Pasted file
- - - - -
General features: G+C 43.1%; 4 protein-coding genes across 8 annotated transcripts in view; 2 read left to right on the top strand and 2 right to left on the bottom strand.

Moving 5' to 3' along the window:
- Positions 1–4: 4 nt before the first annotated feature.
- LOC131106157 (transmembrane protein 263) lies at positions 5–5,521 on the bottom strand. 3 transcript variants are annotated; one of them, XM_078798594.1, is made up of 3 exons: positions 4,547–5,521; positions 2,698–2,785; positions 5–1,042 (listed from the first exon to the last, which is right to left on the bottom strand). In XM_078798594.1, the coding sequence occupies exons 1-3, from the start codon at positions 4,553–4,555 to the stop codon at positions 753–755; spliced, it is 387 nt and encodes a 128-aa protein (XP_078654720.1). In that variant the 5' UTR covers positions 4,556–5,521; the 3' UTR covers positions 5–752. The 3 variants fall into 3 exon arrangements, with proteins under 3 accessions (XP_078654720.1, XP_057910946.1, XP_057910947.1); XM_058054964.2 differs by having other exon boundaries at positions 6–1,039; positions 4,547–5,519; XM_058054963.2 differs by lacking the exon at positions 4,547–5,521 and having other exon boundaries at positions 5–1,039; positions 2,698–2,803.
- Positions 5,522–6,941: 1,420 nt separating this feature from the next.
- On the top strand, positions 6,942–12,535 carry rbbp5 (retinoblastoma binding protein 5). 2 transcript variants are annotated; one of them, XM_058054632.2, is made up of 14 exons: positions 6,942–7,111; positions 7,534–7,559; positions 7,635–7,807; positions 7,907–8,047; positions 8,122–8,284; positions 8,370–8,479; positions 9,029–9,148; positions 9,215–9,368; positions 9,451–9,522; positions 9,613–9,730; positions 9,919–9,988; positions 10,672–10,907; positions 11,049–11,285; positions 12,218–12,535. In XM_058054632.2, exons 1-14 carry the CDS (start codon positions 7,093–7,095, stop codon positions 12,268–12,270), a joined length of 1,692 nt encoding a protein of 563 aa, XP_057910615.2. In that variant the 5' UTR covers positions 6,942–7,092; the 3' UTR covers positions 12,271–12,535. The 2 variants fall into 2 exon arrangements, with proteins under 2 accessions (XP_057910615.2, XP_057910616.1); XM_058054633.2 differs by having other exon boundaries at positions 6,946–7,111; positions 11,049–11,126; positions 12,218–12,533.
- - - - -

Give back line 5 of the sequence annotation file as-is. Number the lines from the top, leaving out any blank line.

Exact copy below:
- Positions 5,522–6,941: 1,420 nt separating this feature from the next.